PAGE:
She doesn’t spend too much time editing, and she surely doesn’t share every photo. She chooses the best and showcases those. Think about the viewer. Don’t overload them with images. Select a few that make the event special, and they'll make people who didn’t go feel like they missed out, and they'll go the next time.


Some Extra Tips for Those Getting Started

  • Start by shooting festivals. They have great variety. It’s a mixture between music and the lifestyle around it, and the crowds are loads of fun.
  • Go out in your town, and shoot the bands you like. Start local, and take it from there.
  • Know your gear. You need to have no tension when you’re shooting. Know what you need and what your gear is capable of, and get the best out of it.

Most importantly, she urges that we should all work hard and trust our gut, even if shooting certain things is just a hobby and you have to do other things to pay the bills. Her final advice was to always find time to shoot what you love.

I recommend you follow her blog to stay updated with her shooting.

All images used with permission of Laura McCullagh.​

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13 Comments

Joseph Drago's picture

Concert photography can be a lot of fun. I' made a lot of good friends through it when I started out. I would add that you need to follow the venues/bands rules or risk getting thrown out and even banned from a place. Not a great way to bolster your reputation by getting thrown out of places. Second I would add that you shouldn't sign any contracts without reading them. Many big name acts make you sign away a lot of your rights. You may just want to shoot them anyway but know what you're getting into.

Ariel Martini's picture

"although media accreditation is great, it’s also ok not to have it and shoot the event from the crowd’s point of view"

i think it's ok only if you're not shooting professionally, for any media outlet. bands often restrict photos to the first 3 songs for two main reasons: don't disturb the audience (although cellphones nowadays are much more of a nuisance than a few pro photographers -- or ipads even), and don't spoil parts of the concert that aren't intended to be publicly available (not to mention sweaty and melted faces).

the more you are in the game, the more you have to accept the rules.

Fritz John Asuro's picture

True. And also, the concert management/PR will definitely check the photos for your media outlet, in my case, magazine publication titles. And if they see "unusual" angles, it can get serious and legal stuff is on it's way.

Ariel Martini's picture

it's the crime you produce the very evidence against you

And for outdoor bigger gigs please leave your flashes at home most importantly your chinese yongnuo ones with a messy af pattern... or you will ruin other photographers pictures with the red dots and lines...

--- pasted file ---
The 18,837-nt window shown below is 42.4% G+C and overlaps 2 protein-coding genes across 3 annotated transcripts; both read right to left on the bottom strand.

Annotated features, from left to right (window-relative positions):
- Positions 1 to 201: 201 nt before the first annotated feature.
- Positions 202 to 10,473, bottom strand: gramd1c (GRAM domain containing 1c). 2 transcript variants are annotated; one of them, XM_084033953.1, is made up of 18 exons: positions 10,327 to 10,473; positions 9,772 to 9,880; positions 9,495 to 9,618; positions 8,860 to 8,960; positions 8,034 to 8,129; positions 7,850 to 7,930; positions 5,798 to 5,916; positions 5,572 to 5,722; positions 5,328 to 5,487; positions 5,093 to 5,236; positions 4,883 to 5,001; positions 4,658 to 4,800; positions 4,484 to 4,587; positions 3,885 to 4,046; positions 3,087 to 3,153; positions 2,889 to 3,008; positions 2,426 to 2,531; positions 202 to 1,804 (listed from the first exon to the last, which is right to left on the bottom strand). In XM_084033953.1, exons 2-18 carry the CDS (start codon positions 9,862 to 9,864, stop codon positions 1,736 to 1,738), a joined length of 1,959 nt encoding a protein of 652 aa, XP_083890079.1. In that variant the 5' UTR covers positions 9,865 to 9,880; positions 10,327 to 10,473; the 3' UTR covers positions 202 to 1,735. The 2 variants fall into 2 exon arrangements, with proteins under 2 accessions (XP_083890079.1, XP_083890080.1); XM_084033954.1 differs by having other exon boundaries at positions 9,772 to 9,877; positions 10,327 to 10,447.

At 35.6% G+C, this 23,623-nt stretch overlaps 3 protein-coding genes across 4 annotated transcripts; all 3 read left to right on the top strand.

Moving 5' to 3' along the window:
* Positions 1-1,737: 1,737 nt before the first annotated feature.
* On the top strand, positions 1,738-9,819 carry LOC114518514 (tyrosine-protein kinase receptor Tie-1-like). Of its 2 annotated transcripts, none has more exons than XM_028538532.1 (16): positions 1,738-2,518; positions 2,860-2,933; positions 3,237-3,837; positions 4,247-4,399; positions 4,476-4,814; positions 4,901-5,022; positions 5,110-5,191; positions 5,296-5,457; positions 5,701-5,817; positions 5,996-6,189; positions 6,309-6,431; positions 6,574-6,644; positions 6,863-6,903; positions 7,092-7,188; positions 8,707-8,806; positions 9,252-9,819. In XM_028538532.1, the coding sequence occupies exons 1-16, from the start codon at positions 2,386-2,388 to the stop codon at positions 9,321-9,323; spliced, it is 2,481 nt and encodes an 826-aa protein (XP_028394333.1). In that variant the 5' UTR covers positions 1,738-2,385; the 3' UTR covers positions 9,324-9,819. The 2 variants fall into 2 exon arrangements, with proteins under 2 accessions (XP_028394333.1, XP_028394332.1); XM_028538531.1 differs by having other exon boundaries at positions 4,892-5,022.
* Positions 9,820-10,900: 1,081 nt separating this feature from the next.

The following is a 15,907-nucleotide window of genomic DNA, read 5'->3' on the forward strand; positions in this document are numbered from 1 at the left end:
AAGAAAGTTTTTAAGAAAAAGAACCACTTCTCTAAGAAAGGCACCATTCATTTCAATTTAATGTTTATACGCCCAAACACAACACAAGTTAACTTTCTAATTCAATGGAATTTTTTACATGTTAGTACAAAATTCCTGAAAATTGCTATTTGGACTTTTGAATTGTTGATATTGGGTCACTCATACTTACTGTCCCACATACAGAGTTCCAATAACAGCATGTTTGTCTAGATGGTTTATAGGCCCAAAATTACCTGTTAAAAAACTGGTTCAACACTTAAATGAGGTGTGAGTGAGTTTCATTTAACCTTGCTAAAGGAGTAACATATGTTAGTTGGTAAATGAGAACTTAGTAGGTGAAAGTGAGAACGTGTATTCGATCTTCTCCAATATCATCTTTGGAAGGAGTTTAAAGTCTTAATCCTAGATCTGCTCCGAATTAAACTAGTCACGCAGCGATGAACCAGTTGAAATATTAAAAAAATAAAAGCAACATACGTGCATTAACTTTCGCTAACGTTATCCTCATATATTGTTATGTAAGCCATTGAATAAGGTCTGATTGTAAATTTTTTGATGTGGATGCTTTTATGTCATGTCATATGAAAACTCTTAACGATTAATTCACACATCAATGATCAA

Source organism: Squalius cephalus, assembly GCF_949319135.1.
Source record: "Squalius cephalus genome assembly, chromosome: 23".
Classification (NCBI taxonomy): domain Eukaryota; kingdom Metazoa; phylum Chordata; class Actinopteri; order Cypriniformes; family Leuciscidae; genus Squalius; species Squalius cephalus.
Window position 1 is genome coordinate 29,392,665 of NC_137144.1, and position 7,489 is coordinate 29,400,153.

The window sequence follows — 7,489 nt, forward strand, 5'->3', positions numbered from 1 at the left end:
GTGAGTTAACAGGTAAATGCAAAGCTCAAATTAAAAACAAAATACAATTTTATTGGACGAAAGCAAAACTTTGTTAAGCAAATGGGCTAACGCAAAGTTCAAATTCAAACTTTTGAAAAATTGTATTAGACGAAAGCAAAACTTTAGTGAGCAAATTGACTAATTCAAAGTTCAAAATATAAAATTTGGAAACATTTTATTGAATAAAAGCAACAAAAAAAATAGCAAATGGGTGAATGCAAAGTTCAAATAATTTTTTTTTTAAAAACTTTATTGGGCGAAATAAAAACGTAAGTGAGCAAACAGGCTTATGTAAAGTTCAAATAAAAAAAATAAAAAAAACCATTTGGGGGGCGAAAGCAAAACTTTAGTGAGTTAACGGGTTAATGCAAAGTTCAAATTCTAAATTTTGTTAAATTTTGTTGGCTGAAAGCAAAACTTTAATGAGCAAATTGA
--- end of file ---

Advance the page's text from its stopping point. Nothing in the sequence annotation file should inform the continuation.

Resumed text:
Matt Allan's picture

I totally agree about shooting the drummers. It can definitely be a tough task but if you take a few seconds to look for the gaps you can usually find a way to get this done.

Drummers are people too. ;)

https://fstoppers.com/photo/124295

Logan Sorenson's picture

- Ear Plugs (mentioned)
- Respect Security...
- Be Ready for Anything while you're there...
- Be respectful of other photographers, don't hog the best spots in the pit for too long...
- Use the fastest shutter speed you can...
- Don't be afraid of ISO, get the moment rather than worry about noise...
- Two Bodies, Two Lenses. If you can, you want to be able to get the wide, get crowds and the performers. Get tight and include context (mentioned)...
- Get more than one shot, when timing things for a singer to do "x", chorus comes on, etc...Take a handful of shots to get the right one, it's more like sports photography than you'd think.

So much to do, so fun =)

Rich Kessler's picture

Always shoot the drummer :)

Anonymous's picture

Nice, NINJA of Die Antwoord is awesome to shoot.
(http://www.woutervellekoop.nl/2015-01-29-die-antwoord-heineken-music-hall/)

Their lighting can often be horrible though - lots of UV/Blacklight

Thanks for this information, it was really helpful to me.

Indeed, liquids are deadly to your equipment as a photographer. If you are at a concert taking pictures, take care to steer clear of anyone with drinks. That can be difficult, but something you have to be aware of. http://www.nycheadshot.com/pricing.html

Yeah, what is live music photography if you don't give the drummer some. Nice article.

Thanks,
-Chris "AoxoA" Hooper of Austin TX.
https://aoxoa.co/live-music-photographer-festival-concert-photography/
https://aoxoa.co/austin-edm-photography-dj-photographer/